Another retro review, this time from August 23, 2000.
Review: Tower to the Sky, Phillip C. Jennings, 1988.
Set in the year 3727, this novel takes place in the same universe as Jennings’ collection The Bug Life Chronicles and continues the story of some of the characters in that volume.
All the technological paraphernalia of that universe are here, principally the idea of recording human memories and personalties — “souls” — and running the resulting software in a variety of platforms: human bodies, human/animal hybrids, and computer chips. “Bugs”, souls embodied in microchips inside of a mechanical body, inhabit space. A project to boost photosynthesis has gone out of control and rendered Eurasia and Africa uninhabitable due to a runaway jungle. Largely primitive humans live on the rest of the globe. The souls of the dying are radioed to the City of the Dead on Mercury where they participate in elaborate computer games until someone chooses to reincarnate them in another body. Added to this mix are “fictoids”, software imitations of fictional and historical personages.
The only thing really new Jennings throws in is Earthstalk, a giant elevator into space. When an almost forgotten probe returns to Earth and announces it has seeded a colony world around Alpha Centauri, Senator Ramnis, a politician in the Hegemony, a culture of mostly Edwardian-level technology, and a member of the preternaturally lucky Souldancer tribe, decides that the Earthstalk would make a splendid generation starship. All he has to do is break it off its base and coerce or persuade its native inhabitants, a wildly diverse lot, into going along with the idea.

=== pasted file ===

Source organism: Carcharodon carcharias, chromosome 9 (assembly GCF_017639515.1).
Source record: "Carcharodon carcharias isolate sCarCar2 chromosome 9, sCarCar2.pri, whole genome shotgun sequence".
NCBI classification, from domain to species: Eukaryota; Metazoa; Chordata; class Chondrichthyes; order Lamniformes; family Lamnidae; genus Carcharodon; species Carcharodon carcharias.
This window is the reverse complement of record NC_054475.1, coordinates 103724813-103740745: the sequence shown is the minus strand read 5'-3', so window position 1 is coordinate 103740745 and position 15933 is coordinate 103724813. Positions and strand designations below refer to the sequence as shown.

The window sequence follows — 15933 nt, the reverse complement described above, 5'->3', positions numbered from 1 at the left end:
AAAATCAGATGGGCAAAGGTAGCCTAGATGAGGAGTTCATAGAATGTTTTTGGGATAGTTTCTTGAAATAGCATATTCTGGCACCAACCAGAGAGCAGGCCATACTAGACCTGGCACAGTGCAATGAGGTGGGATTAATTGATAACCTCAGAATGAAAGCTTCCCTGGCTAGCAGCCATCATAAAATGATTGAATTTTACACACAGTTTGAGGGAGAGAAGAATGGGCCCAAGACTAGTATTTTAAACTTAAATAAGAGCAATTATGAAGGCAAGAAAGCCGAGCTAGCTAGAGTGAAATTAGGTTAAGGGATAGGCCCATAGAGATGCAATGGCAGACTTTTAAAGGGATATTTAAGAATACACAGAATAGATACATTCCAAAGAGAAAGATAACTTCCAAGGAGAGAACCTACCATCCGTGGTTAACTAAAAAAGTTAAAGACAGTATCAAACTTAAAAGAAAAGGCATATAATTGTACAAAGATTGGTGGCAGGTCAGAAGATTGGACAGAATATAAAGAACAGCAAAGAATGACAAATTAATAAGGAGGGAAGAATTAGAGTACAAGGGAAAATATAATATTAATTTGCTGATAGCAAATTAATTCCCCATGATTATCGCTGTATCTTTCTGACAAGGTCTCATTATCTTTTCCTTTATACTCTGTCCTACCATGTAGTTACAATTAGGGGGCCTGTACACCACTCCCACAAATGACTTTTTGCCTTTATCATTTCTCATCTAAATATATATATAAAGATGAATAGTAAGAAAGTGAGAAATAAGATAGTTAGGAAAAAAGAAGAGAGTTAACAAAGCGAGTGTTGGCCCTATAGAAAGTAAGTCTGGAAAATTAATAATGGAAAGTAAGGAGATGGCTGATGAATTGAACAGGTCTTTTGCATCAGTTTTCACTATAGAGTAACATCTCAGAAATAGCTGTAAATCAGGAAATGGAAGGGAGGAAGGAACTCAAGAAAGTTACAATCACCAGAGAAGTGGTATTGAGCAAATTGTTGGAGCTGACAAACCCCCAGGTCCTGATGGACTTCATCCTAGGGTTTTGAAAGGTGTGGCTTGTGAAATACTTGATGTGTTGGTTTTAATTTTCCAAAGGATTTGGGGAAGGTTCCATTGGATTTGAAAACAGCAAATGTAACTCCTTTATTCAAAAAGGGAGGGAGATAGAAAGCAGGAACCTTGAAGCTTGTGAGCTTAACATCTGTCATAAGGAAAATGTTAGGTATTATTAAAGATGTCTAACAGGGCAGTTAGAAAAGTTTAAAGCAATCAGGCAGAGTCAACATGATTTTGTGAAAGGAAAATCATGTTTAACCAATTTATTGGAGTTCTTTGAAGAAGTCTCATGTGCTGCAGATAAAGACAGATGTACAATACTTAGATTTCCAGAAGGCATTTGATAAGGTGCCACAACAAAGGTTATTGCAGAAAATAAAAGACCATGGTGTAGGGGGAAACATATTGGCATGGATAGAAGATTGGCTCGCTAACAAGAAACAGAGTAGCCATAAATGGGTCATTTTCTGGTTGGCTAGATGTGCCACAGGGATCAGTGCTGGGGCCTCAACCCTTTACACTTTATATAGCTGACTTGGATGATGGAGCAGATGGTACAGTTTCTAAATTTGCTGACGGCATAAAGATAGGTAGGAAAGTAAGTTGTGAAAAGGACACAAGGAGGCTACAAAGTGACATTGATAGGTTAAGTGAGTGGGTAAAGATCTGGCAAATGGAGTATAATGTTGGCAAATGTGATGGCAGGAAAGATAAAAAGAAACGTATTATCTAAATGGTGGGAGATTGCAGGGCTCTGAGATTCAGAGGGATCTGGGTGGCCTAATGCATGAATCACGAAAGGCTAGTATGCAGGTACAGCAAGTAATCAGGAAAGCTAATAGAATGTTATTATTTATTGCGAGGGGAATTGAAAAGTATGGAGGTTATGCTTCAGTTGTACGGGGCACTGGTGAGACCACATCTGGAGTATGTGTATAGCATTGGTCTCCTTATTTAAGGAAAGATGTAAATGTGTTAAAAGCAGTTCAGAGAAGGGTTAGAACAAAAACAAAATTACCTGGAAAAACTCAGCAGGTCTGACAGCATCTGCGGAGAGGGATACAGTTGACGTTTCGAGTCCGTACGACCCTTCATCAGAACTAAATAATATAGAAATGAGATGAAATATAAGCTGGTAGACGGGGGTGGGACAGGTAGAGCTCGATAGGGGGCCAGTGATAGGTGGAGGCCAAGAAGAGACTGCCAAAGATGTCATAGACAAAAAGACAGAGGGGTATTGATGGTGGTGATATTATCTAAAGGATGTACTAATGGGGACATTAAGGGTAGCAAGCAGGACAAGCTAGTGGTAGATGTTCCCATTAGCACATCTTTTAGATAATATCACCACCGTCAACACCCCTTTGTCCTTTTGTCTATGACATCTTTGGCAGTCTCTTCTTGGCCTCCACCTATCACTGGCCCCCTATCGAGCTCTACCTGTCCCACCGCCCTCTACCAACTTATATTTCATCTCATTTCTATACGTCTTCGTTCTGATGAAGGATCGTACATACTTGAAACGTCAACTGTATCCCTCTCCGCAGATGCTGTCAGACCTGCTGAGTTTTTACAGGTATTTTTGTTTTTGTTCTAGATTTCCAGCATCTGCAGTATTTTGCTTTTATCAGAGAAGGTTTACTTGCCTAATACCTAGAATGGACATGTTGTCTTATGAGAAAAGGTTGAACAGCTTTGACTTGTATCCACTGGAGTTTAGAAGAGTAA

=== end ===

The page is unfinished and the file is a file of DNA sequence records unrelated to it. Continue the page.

Unfortunately, while Jennings’ elliptical, obscure prose works at the length of a short story, a whole novel of confusing manipulations and double dealings with the thinnest of explanations as to motives is tedious and slow going and had me going back several times to refresh my memory or to see if a plot development was adequately set up. Even those who have read the collection will probably find this one confusing. There also isn’t enough of the wild speculations that made The Bug Life Chronicles intriguing.
Besides Senator Ramnis, Jennings brings back many other characters from The Bug Life Chronicles including Ramnis’ enemy, U Gyi, Olivia, Magda, Torfinn, Alice Spendlowe, and Cedric Chittagong. Only those who really, really want to continue the adventures of these characters will want to read this novel.